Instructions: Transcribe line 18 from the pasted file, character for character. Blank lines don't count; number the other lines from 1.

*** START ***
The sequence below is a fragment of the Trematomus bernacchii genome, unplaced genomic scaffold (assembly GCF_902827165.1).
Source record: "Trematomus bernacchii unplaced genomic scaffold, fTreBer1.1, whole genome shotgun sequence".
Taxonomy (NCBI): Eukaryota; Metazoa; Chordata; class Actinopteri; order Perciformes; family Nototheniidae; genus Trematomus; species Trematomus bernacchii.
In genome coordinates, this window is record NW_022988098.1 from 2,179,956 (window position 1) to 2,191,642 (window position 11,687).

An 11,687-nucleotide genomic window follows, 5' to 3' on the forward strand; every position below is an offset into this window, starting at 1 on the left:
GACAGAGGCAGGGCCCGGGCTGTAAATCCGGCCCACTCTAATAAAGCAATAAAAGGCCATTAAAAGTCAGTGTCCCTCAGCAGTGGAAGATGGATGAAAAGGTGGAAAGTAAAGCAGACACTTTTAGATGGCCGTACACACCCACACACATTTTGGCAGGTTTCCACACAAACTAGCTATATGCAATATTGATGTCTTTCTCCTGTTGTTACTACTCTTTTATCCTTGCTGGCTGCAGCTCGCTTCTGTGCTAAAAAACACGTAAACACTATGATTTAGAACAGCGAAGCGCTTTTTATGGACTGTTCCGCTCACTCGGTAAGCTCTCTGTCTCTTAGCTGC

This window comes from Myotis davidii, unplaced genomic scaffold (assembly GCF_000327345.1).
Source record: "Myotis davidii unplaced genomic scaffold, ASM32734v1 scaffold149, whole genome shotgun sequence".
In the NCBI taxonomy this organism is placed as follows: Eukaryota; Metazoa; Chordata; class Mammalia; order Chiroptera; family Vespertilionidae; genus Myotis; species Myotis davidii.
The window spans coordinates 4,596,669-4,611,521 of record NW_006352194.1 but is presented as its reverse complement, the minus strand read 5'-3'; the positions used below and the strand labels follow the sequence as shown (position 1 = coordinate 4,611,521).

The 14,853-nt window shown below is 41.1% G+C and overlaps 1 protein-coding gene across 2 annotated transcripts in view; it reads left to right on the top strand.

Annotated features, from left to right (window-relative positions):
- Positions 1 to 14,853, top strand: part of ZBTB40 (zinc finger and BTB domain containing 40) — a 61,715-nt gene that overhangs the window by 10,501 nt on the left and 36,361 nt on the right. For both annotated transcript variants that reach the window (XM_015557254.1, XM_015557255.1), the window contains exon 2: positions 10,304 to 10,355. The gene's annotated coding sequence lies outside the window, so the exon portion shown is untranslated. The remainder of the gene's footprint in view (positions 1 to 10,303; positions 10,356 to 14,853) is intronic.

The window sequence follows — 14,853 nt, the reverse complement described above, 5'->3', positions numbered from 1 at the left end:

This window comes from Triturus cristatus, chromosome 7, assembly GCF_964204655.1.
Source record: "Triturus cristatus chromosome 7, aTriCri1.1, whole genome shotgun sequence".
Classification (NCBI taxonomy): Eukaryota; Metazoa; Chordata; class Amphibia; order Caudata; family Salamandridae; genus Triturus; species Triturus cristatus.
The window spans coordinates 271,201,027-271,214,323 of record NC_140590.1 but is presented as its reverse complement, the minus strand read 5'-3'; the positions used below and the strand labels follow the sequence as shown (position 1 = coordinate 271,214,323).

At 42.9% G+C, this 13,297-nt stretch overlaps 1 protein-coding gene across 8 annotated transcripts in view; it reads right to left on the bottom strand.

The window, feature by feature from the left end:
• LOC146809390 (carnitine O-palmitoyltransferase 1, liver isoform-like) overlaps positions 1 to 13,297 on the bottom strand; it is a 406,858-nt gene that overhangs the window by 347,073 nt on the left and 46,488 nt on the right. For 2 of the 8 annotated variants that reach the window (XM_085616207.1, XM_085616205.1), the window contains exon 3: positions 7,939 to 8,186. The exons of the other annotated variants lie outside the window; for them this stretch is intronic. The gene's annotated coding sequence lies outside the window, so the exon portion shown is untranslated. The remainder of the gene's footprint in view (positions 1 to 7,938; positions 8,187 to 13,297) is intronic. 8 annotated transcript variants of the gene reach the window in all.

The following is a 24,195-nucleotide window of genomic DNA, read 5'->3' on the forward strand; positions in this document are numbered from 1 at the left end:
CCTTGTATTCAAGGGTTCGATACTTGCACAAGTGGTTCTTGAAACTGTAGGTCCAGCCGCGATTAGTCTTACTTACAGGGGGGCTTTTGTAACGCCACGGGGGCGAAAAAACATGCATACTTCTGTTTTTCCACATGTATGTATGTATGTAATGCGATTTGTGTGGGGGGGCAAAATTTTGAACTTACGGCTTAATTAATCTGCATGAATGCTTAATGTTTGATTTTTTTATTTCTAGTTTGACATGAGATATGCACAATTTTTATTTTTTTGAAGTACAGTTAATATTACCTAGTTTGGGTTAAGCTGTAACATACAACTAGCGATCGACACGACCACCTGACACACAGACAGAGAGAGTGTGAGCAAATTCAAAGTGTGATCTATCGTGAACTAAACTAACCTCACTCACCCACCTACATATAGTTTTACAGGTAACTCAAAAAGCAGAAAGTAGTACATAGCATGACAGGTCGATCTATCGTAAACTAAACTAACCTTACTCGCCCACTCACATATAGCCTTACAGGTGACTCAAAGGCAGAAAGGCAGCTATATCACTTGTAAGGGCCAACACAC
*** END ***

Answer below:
The window spans coordinates 271,201,027-271,214,323 of record NC_140590.1 but is presented as its reverse complement, the minus strand read 5'-3'; the positions used below and the strand labels follow the sequence as shown (position 1 = coordinate 271,214,323).